From art galleries and farm stands, to secret pop-ups it’s almost always guaranteed you’ll discover something new while strolling through New York City. One day while walking off lunch before heading back to the office, I came across a new pop-up that couldn’t be missed from the sidewalk. With its large windows and bright neon balloon arch standing tall, I had to step in and see what was going on.
Just in time for the new school year, children’s apparel brand Rockets of Awesome opened their first-ever physical pop-up experience in the heart of the Flat Iron District. Stepping inside, I was immediately immersed in a rainbow, fantasy land showcasing the brands neon-colored clothing line chock full of kid-friendly activities and touchpoints.
After taking in the aesthetics of the space, I took a second to notice all the activity going on around me discovering a kid-friendly selfie station and centrally located “marshmallow” pit with dozens of kids having way more fun than me (If I were still pint-sized that pit would be calling my name!). After walking around, I realized that the experience wasn’t just for parents like most children’s clothing retail is, this one was designed with kids in mind too. While little ones enjoyed the marshmallow pit, DIY patching station, and getting photos with their besties, parents were given some time to shop. Smart call by the brand giving parents a short break, but also making the experience seem fun for its true end-users.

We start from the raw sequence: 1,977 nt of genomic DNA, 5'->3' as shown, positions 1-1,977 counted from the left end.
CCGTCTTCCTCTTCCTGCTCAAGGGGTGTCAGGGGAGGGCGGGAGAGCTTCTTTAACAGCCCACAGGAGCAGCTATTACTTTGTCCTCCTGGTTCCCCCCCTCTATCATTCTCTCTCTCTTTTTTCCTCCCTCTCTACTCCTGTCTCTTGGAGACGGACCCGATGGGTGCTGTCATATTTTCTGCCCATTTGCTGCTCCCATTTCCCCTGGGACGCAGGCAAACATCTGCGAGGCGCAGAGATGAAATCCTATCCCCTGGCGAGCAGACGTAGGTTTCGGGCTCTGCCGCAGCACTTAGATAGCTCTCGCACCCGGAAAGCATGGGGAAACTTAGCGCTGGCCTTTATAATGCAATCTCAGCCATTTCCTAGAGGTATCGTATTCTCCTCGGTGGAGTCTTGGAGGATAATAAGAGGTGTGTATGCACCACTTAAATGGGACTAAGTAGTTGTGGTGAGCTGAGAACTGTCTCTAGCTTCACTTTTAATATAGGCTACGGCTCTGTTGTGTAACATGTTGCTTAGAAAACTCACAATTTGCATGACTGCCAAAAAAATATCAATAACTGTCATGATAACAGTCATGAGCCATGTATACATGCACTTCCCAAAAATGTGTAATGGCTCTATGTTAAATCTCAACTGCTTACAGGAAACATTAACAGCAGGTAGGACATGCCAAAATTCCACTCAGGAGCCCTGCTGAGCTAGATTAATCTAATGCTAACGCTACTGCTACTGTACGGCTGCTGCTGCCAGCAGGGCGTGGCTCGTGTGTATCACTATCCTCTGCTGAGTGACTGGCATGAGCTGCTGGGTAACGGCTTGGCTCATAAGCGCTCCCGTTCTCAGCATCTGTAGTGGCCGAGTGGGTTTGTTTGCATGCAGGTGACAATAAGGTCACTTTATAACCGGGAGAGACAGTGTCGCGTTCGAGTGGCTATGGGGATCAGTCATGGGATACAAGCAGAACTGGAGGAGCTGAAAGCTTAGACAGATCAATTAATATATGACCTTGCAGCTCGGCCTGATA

Moving on from one display and activity to the next, I found myself swooning over all the little details the designers managed to squeeze into the experience. Floor to ceiling mirrors were decorated with kid eye-level graphics (no more than 3ft up the mirror) read “you look great” or “flossing zone.” At a low sitting bar, kids could pick from buckets of patches to add to their Rocket of Awesome jackets or jeans. It’s not a surprise I left wishing they had one these neon pink bomber jackets in my size.
Overall, I give the Rockets of Awesome NYC Pop-Up a thumbs up. It’s not only a great example of experiential retail done well, but a pop-up done well. While some pop-ups only feel like a pop-up, this one had several layers of programming, visual merchandising, and activities.